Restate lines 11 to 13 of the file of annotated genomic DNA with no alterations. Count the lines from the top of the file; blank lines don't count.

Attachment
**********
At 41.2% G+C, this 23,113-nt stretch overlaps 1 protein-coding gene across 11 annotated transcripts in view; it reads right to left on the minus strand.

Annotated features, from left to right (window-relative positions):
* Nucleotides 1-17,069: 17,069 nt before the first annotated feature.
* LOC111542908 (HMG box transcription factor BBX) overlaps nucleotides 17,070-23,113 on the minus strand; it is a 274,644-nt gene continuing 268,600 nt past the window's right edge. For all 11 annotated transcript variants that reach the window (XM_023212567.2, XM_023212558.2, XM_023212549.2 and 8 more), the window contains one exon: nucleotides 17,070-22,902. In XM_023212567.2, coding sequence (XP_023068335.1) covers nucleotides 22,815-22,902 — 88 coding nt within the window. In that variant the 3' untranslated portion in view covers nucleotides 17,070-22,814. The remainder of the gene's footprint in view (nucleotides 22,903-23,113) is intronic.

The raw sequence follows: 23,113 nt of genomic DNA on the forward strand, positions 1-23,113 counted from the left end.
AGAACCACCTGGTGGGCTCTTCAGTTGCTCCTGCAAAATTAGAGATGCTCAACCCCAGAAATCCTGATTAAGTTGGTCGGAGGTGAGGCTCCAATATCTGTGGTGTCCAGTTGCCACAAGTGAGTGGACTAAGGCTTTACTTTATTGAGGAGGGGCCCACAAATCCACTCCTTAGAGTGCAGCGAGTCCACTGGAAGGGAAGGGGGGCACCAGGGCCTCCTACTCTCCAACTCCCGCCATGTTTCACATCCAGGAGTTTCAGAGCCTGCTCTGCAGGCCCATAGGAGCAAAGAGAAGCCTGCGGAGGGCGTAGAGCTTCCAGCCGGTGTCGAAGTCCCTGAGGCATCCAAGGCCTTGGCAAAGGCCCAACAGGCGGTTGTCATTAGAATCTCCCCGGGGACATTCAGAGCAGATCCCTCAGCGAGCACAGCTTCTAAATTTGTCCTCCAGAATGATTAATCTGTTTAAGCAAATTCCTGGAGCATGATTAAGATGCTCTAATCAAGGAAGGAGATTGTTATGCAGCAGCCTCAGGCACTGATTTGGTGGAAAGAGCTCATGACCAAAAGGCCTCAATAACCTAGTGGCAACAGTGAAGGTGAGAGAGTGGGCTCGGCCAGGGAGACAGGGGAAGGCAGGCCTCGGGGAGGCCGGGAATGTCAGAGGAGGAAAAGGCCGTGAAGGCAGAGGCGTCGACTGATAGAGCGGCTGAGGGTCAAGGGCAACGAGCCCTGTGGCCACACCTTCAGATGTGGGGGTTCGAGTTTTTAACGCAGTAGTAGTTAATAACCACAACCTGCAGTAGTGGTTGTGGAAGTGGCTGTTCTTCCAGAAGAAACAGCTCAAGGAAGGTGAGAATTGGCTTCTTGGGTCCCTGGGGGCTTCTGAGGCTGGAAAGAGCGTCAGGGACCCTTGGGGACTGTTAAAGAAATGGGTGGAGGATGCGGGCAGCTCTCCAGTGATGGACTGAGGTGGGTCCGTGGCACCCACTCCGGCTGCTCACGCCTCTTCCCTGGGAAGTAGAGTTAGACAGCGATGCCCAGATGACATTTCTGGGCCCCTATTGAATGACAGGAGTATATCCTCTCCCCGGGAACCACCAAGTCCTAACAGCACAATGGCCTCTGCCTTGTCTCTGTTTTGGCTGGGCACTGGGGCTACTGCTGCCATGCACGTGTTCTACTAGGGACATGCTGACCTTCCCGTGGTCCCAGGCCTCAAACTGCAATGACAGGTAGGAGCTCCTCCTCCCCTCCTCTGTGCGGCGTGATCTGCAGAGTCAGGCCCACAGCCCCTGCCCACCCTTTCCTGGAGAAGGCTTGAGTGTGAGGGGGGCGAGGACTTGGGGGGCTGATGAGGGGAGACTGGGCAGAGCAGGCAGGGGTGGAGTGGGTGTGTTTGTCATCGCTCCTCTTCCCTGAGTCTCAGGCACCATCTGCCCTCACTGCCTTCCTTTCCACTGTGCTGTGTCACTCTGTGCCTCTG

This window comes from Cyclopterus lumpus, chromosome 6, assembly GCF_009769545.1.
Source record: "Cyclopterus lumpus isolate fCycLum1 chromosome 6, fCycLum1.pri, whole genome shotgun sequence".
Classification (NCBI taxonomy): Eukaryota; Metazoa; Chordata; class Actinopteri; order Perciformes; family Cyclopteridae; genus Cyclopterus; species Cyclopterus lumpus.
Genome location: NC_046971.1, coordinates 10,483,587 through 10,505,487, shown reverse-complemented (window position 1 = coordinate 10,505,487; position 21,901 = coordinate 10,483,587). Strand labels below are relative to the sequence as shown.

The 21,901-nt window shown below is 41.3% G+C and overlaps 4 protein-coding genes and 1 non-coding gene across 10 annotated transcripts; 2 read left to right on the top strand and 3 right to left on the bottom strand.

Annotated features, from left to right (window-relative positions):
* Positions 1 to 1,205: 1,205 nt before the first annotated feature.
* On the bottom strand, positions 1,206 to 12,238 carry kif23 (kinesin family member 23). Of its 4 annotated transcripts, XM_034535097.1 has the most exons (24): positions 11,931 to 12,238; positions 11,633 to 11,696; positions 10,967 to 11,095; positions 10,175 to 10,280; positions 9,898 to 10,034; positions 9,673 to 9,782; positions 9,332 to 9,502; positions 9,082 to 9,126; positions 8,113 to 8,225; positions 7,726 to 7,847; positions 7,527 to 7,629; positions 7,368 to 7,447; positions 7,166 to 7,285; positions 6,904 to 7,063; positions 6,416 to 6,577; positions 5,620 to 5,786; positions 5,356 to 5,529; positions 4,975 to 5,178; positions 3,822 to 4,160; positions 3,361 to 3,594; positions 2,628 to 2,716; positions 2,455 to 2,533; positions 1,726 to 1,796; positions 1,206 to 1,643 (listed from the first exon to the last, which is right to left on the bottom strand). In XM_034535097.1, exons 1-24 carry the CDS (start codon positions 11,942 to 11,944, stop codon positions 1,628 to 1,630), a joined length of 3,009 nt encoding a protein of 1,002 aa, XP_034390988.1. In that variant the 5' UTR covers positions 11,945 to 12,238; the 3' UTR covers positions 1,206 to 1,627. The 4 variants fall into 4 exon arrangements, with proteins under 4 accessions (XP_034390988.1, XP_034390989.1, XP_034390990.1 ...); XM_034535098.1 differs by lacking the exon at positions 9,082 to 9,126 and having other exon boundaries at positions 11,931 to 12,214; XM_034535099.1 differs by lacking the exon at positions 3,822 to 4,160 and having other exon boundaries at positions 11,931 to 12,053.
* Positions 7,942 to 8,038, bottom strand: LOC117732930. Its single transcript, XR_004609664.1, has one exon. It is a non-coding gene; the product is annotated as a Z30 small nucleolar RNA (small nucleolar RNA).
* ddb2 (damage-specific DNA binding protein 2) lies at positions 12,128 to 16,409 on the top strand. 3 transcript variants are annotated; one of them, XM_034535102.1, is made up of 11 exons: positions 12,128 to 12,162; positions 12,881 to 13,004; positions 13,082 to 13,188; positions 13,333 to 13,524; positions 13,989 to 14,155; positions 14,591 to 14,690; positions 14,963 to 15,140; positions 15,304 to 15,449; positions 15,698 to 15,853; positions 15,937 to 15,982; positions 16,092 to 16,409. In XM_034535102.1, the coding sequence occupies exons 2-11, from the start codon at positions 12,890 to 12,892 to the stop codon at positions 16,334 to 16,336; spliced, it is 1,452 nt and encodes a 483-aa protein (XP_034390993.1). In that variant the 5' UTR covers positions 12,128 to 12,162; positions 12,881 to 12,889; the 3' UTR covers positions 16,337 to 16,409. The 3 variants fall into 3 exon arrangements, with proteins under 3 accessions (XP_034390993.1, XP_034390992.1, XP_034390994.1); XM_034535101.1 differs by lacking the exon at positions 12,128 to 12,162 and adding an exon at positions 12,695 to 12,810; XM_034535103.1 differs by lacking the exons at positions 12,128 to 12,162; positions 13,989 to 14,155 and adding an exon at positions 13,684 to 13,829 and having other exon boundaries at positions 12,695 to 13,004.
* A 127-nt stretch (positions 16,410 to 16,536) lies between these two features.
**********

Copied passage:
The 21,901-nt window shown below is 41.3% G+C and overlaps 4 protein-coding genes and 1 non-coding gene across 10 annotated transcripts; 2 read left to right on the top strand and 3 right to left on the bottom strand.

Annotated features, from left to right (window-relative positions):
* Positions 1 to 1,205: 1,205 nt before the first annotated feature.